Soundtrack to the ride of a lifetime

One of the girls was still in high school, the other not long out, listening to the radio as they cruised what they called “The Circuit” in the late 1960s.

They sat up front in that Mercury Cougar, vaguely a muscle car. With all the windows down on an early August night, the air rushed in and the sounds of the Top 40 blasted from the AM radio.

The kids sat in the back, savoring every moment of that late-summer adventure. It seemed oh, so sophisticated.

Those memories have come rushing back, for reasons all too bittersweet.

SAMSUNG

Seeing this 1970 Cougar at our local car show on Sunday reminded me of the Cougar those girls drove. One of those girls — my cousin — may not be with us for much longer. Cancer.

My cousin’s given name is Maureen, but we have called her “Pete” forever.

Pete 1966

She was 17 and her sister Debbie was 19 when we made the rounds of Janesville, Wisconsin, in the summer of 1969. I sat in the back along with my brother John. We were 12 and 10. (The photo above is me and Pete and John from 1966, three years before we cruised The Circuit.)

Janesville, then the home of a huge GM assembly plant, had a strong car culture. On weekends, the kids cruised The Circuit, a long, rectangular loop of one-way streets that went over the Rock River and back again.

WLS, the Big 89 out of Chicago, provided the soundtrack to those thrilling rides. We could have been riding The Circuit on the week of Aug. 4, 1969. The top five songs in the WLS chart that week have been seared into my head all these years.

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1. “Honky Tonk Women,” the Rolling Stones. This is the live version from “Get Yer Ya-Ya’s Out!” from 1970.

2. “In The Year 2525,” Zager and Evans.

3. “Put A Little Love In Your Heart,” Jackie DeShannon.

4. “Birthday,” Underground Sunshine.

5. “Polk Salad Annie,” Tony Joe White.

Boom. Boom. Boom. Boom. Boom. Imagine hearing those every three hours.

Some of the other songs in the WLS Top 40 that memorable week, also long blown deep into my head by the wind off The Circuit:

8. “Sweet Caroline,” Neil Diamond.
9. “A Boy Named Sue,” Johnny Cash.
11. “Soul Deep,” the Box Tops.
14. “Laughing,” the Guess Who.
16. “Marrakesh Express,” Crosby, Stills and Nash.
17. “Give Peace A Chance,” Plastic Ono Band.
20. “Green River,” Creedence Clearwater Revival.
24. “Spinning Wheel,” Blood, Sweat and Tears.
25. “Good Morning Starshine,” Oliver.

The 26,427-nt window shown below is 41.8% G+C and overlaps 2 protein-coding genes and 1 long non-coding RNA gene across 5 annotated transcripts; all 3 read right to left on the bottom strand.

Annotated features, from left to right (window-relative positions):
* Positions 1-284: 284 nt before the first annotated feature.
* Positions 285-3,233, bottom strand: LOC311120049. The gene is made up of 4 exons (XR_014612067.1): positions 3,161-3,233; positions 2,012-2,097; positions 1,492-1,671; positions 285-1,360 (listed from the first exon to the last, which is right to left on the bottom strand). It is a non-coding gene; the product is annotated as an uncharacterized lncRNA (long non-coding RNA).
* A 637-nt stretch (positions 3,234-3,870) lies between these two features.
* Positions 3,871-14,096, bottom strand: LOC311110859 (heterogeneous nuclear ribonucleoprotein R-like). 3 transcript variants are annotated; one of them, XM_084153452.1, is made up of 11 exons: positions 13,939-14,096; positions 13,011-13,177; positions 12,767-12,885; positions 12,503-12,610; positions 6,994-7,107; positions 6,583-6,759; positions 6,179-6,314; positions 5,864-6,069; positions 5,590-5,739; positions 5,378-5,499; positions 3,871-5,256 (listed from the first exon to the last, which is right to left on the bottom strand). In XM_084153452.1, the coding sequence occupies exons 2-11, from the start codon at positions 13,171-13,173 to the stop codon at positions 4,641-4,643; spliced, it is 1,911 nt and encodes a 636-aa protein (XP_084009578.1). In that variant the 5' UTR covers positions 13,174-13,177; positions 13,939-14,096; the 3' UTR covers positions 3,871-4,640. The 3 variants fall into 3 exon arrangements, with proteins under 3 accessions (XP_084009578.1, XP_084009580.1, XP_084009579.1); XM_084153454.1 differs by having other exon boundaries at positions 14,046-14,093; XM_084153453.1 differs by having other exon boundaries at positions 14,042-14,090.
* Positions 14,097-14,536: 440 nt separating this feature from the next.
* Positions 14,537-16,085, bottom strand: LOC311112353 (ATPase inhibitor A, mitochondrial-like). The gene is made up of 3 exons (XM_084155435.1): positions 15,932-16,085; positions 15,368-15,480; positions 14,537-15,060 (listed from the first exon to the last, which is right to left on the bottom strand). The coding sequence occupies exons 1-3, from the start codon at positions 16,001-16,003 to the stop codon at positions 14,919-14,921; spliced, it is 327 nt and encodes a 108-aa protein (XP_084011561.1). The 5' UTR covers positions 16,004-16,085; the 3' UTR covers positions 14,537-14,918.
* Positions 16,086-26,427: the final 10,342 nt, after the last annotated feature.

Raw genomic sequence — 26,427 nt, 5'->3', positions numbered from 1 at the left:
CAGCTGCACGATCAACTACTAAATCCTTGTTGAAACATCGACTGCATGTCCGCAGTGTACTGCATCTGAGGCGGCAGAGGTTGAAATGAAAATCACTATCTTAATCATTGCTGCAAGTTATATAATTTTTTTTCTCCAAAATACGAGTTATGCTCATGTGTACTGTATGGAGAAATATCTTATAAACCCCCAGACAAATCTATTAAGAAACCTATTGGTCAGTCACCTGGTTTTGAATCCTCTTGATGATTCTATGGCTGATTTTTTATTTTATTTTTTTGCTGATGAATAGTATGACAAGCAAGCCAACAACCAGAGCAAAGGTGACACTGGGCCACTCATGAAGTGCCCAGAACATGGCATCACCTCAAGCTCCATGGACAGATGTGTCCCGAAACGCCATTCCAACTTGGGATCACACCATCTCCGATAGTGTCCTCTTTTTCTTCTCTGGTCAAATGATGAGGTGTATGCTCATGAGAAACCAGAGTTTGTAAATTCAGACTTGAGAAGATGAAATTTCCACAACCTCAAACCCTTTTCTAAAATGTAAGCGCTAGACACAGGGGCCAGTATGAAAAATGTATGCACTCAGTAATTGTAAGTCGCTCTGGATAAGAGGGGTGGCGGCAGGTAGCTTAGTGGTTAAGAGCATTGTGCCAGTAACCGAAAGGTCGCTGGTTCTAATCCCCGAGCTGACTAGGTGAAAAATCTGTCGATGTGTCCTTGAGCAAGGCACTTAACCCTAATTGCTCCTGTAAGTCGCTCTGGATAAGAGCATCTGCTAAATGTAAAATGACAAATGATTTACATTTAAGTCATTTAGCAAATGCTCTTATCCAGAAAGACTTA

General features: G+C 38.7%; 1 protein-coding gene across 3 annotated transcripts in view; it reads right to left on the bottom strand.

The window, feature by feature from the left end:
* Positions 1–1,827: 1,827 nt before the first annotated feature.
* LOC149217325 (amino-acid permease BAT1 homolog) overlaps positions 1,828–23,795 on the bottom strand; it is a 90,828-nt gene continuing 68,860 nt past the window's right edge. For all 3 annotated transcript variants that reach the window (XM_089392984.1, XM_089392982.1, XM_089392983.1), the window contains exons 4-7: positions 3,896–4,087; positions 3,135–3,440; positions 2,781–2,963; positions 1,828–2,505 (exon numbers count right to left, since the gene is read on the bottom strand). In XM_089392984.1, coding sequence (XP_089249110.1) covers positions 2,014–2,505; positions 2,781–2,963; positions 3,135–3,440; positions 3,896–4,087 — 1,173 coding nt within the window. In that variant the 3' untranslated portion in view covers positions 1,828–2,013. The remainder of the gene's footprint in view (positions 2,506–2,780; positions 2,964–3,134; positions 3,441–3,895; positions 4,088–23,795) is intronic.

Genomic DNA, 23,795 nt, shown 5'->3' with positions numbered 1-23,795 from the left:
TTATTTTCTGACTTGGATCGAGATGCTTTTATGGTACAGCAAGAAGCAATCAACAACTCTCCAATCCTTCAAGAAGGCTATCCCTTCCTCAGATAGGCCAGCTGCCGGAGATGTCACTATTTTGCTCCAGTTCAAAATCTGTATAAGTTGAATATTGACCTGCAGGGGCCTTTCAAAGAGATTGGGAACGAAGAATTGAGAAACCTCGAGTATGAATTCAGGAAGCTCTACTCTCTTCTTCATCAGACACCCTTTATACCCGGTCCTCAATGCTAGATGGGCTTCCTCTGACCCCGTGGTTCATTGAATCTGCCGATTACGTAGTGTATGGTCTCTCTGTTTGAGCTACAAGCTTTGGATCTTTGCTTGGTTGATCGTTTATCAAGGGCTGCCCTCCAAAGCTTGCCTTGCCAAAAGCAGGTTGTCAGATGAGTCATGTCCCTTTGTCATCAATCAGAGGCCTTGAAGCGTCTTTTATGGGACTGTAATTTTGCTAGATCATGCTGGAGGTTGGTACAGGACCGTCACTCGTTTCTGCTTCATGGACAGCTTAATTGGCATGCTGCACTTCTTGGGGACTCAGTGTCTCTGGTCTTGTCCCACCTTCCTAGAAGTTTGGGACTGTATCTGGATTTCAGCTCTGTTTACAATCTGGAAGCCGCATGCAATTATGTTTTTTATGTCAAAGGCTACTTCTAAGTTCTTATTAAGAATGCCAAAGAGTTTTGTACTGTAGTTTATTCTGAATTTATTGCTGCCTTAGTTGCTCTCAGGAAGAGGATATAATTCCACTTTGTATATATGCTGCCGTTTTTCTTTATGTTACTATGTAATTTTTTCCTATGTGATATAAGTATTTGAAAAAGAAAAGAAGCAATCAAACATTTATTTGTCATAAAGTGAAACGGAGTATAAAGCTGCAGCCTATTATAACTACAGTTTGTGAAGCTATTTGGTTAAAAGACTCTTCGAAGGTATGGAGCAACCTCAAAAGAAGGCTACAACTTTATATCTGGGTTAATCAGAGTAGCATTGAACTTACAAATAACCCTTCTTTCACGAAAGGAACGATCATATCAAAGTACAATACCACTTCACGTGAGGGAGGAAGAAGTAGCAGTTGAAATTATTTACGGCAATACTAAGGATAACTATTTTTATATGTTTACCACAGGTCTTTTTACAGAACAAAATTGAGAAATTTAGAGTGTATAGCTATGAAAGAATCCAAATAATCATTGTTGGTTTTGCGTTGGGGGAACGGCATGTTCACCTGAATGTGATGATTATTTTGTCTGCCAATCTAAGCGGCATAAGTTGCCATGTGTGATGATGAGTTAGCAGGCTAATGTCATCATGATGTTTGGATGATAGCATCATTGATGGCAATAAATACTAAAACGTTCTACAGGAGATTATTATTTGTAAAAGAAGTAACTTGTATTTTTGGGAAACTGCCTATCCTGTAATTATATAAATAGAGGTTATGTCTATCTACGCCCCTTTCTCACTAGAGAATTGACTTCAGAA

30. “Get Together,” the Youngbloods.
31. “Nitty Gritty,” Gladys Knight and the Pips.
33. “I’d Wait A Million Years,” the Grass Roots.
36. “Pledge Of Love,” the Joe Jeffrey Group.
40. “Sugar,  Sugar,” the Archies.

What a ride that was, Pete.

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5 Comments

Filed under June 2013, Sounds

5 responses to “Soundtrack to the ride of a lifetime

  1. I’m so sorry to hear your cousin’s dealing with that.

    Thanks for sharing your memories, though. Love those cars and the accompanying music, especially the hits from this particular week of this particular year; I was born during that week. :) Honky Tonk Woman was supposedly the number one song when I was born.

  2. KC

    Great memories. I love looking at the chart trying to recall the songs, and where I was at the time. Hard to believe Quentin’s Theme was in the top 10! Dark Shadows was not as popular in Houston at the time, I guess.

  3. Meat

    Sorry about your cousin. My mom worked downtown at Mutual Savings from 1968-73, when we moved to Wausau. We used to pick her up on Friday nights when she worked until 8 p.m. and the circuit would be humming. Thanks, too, for the playlist. I had an AM radio next to my bed and it was tuned to WLS. Always.

  4. Scott Thomson

    Jeff:
    When you led with “the Circuit,” I knew it had to be — there could be only one.
    To paraphrase Jackson Browne, in ’69 I was 20 — I know, it doesn’t scan as well as 21 — and my Cruising The Circuit Days were pretty much over. I”d transferred to the Big UW and moved to Madison, on a collision course with the Counter-Culture.
    But in the six years or so before that, I spent a lot of time on The Circuit — stoplight racing, chatting up the chicks, going out to Onion Bargee (early Burger King), etc. — some of that with my older brother before I got my Ticket to Freedom from the DMV, Of course, we listened to WLS, the AM car radio’s single cheap speaker having a coronary — Being True to Our School, Wanting to Hold Your Hand, etc.
    There were a lot of pleasant memories, and some hair-raising experiences, too: Would Skip’s 4,000-pound, 360 HP, fins-go-on-forever 300D be able to stop before the next stoplight? Will those big dudes in the Pontiac be able to catch my Corvair?
    Your post sounded like a ticket for a time machine, and if it worked, I’d go back there in a minute.
    Sad news is, you can’t go there and do what we did. The Powers That Be in Janesville decided years ago that cruising The Circuit was anti-social, or something like that. If the gendarmes see you go by more than twice, I think it is, they ticket you. Anybody who cruises, I’m told, goes out and does it on Milton Ave, past the Mall.
    Just not the same,

  5. Shark

    Sorry to hear about your cousin, Jeff. Life just ain’t fair, is it? There are no words I can say that will make things better for her, but I’m sure she has family and friends who can provide the strength for her to stay positive. I was 10 years old in 1969 and my radio world consisted of Zager & Evans, Three Dog Night,CCR, Neil Diamond, and many more. Thanks for takiing me along on your trip to 1969. Top 40 radio was sooooo great back then!

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